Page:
World's Best Preview: Pressure Everywhere

How have the Packers made up for the loss of Clay Matthews? How big of a problem is Chicago's receiver corps? What's especially impressive about the Bears' offense? Plus one bad note on the Packers' offensive line and much more in our 20-point, 3,700-word preview that is filled with information you won't find anywhere else.

The Green Bay Packers' defense hasn't just survived without Clay Matthews.

It's thrived.

Matthews broke his thumb against Detroit in Week 4. He'll miss his fourth consecutive game on Monday night against Chicago. Without him, the Packers allowed a total of 61 points in victories against Baltimore, Cleveland and Minnesota. That total is inflated by the Vikings' two garbage-time touchdowns last week.

A big reason for the defense's success has been a surprisingly strong pass rush. The Packers have 11 sacks over the last three games. Six players have contributed those sacks: A.J. Hawk and Mike Daniels with three, Jamari Lattimore with two, and Nick Perry, Micah Hyde and Tramon Williams with one each.

For the season, Green Bay has gotten at least one full sack from 12 players. That's third in the league behind Cleveland (15) and Oakland (13).

That's standard operating procedure under defensive coordinator Dom Capers. The Packers had 14 players with a sack in 2009 and 2010 and tied the team record with 15 sacks in 2012.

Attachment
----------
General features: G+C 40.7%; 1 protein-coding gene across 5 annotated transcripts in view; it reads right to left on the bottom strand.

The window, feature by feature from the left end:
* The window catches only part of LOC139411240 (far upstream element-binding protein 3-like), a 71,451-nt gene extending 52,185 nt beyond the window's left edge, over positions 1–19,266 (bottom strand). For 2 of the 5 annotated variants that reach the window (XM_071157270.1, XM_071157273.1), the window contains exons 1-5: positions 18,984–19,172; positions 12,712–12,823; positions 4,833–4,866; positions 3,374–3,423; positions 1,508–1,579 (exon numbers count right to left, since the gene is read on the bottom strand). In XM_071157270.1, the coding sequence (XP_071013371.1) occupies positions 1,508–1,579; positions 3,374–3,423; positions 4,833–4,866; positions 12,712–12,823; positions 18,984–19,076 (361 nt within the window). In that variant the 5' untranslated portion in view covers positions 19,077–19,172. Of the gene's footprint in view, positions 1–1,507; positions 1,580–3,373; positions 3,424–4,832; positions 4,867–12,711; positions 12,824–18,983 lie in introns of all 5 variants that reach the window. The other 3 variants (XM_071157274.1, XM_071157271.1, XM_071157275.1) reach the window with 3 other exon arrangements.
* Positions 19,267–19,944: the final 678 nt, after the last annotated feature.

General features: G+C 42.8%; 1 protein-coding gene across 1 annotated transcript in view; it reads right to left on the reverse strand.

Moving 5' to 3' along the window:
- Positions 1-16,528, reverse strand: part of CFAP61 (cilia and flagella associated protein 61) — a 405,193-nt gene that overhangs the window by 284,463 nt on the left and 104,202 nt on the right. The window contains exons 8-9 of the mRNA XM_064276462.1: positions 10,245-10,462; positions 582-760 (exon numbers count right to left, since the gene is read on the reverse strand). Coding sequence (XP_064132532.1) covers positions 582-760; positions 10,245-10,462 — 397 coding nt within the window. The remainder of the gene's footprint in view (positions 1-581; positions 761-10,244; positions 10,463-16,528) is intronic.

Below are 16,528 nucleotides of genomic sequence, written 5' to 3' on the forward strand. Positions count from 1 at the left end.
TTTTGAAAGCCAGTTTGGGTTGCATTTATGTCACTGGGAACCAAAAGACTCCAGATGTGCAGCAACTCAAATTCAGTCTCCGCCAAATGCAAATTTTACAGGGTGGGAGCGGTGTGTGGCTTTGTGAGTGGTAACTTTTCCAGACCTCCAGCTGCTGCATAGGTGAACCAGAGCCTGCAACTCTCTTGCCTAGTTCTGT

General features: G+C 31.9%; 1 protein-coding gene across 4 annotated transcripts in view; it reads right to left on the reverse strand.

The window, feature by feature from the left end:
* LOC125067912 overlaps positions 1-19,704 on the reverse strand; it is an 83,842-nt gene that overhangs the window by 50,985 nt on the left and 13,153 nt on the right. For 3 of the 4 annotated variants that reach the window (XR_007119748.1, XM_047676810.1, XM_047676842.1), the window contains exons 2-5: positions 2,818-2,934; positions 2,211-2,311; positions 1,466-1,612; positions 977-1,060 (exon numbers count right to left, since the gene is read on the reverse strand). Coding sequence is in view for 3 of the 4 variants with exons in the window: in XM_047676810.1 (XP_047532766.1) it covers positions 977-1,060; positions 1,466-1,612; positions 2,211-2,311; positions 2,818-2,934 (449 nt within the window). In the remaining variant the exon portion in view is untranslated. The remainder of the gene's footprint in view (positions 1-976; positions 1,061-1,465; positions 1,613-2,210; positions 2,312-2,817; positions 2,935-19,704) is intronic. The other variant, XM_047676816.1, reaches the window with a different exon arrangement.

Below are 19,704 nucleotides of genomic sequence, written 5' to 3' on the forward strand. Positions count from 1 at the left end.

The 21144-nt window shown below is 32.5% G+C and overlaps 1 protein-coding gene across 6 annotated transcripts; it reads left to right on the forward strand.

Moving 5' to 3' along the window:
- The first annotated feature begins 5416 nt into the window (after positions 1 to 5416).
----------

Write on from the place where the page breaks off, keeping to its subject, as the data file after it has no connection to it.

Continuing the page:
"I think we've always been (that way)," Capers said. "Our style of play lends itself to bringing different people from different places. Over the years, I think that the number of guys that have sacks in this defense is normally higher than most people because most people don't bring their defensive backs as much as we do. Our linebackers come from all different angles. Our defensive line, we're in a four-down look some, we're in a three-down look some. Guys get opportunities. They get opportunities to come and pressure in our defense."

Of course, part of it's by necessity without Matthews and, to a lesser extent, Perry.

Hawk had his three-sack game against Baltimore, and Lattimore had a sack against Cleveland and Minnesota, giving the inside linebackers five. At defensive back, Hyde also had a sack against Baltimore and Williams had one against Cleveland. For the season, the Packers have four sacks from defensive backs — Davon House and M.D. Jennings have the others — one behind Oakland but equaling the franchise record.

"It's good to see other guys pick it up and kind of fill that void if you lose a pass rusher like Clay," Capers said.

The one player who's really picked it up is Daniels, who had two sacks last week and one against Cleveland. He's got a team-high four sacks and is second with seven quarterback hits, according to the coaches' count. He's taken 154 pass-rushing snaps, according to Last season, he had two sacks and six quarterback hits in 145 pass-rushing snaps.

That's impressive production at what typically is not a featured position.